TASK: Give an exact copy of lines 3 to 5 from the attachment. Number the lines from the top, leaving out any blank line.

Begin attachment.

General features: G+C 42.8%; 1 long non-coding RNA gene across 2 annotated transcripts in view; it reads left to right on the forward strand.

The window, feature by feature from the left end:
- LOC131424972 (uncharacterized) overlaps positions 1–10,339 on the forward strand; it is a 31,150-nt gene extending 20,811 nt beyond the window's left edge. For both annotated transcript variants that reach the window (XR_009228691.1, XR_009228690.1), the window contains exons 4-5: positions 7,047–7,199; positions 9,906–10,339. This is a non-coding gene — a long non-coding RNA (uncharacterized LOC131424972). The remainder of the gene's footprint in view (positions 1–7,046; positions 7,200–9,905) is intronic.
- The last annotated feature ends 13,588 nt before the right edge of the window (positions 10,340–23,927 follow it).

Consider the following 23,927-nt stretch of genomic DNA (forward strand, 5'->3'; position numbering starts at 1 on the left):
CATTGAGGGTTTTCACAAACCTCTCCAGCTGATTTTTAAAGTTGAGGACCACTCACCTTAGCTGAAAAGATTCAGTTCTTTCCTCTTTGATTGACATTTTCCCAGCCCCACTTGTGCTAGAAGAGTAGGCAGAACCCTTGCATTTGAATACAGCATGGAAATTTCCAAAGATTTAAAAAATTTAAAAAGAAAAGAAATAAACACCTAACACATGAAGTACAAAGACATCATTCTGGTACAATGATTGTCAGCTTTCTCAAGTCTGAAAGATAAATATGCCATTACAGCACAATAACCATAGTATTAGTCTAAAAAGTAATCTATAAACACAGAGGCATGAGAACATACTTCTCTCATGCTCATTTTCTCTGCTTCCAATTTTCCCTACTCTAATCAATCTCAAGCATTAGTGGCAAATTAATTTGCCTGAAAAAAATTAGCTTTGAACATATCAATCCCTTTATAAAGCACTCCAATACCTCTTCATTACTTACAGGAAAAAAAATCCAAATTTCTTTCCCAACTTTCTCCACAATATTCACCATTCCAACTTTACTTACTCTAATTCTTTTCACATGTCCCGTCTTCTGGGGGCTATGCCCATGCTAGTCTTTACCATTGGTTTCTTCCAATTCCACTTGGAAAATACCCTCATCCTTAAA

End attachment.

- LOC131424972 (uncharacterized) overlaps positions 1–10,339 on the forward strand; it is a 31,150-nt gene extending 20,811 nt beyond the window's left edge. For both annotated transcript variants that reach the window (XR_009228691.1, XR_009228690.1), the window contains exons 4-5: positions 7,047–7,199; positions 9,906–10,339. This is a non-coding gene — a long non-coding RNA (uncharacterized LOC131424972). The remainder of the gene's footprint in view (positions 1–7,046; positions 7,200–9,905) is intronic.
- The last annotated feature ends 13,588 nt before the right edge of the window (positions 10,340–23,927 follow it).

Consider the following 23,927-nt stretch of genomic DNA (forward strand, 5'->3'; position numbering starts at 1 on the left):